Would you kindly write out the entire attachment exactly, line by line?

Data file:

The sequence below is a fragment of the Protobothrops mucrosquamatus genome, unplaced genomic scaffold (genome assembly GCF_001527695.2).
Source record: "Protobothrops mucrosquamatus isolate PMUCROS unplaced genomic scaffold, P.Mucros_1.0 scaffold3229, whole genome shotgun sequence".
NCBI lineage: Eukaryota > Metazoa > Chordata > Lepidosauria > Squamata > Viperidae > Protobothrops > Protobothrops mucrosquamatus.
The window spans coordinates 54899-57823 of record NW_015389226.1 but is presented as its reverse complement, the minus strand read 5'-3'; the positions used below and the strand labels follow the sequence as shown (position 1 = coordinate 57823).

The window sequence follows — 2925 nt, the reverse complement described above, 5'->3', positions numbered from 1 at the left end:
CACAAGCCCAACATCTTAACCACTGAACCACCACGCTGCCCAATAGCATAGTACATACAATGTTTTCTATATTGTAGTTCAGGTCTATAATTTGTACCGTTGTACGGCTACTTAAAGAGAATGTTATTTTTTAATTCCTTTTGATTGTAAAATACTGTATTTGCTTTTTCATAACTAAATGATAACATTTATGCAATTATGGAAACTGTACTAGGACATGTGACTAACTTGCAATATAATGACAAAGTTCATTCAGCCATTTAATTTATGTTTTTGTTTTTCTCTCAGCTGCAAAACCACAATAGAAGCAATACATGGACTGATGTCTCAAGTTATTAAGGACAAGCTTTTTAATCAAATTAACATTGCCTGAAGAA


The sequence below is a fragment of the Protobothrops mucrosquamatus genome, unplaced genomic scaffold (genome assembly GCF_001527695.2).
Source record: "Protobothrops mucrosquamatus isolate PMUCROS unplaced genomic scaffold, P.Mucros_1.0 scaffold3229, whole genome shotgun sequence".
NCBI lineage: Eukaryota > Metazoa > Chordata > Lepidosauria > Squamata > Viperidae > Protobothrops > Protobothrops mucrosquamatus.
The window spans coordinates 54899-57823 of record NW_015389226.1 but is presented as its reverse complement, the minus strand read 5'-3'; the positions used below and the strand labels follow the sequence as shown (position 1 = coordinate 57823).

The window sequence follows — 2925 nt, the reverse complement described above, 5'->3', positions numbered from 1 at the left end:
CACAAGCCCAACATCTTAACCACTGAACCACCACGCTGCCCAATAGCATAGTACATACAATGTTTTCTATATTGTAGTTCAGGTCTATAATTTGTACCGTTGTACGGCTACTTAAAGAGAATGTTATTTTTTAATTCCTTTTGATTGTAAAATACTGTATTTGCTTTTTCATAACTAAATGATAACATTTATGCAATTATGGAAACTGTACTAGGACATGTGACTAACTTGCAATATAATGACAAAGTTCATTCAGCCATTTAATTTATGTTTTTGTTTTTCTCTCAGCTGCAAAACCACAATAGAAGCAATACATGGACTGATGTCTCAAGTTATTAAGGACAAGCTTTTTAATCAAATTAACATTGCCTGAAGAA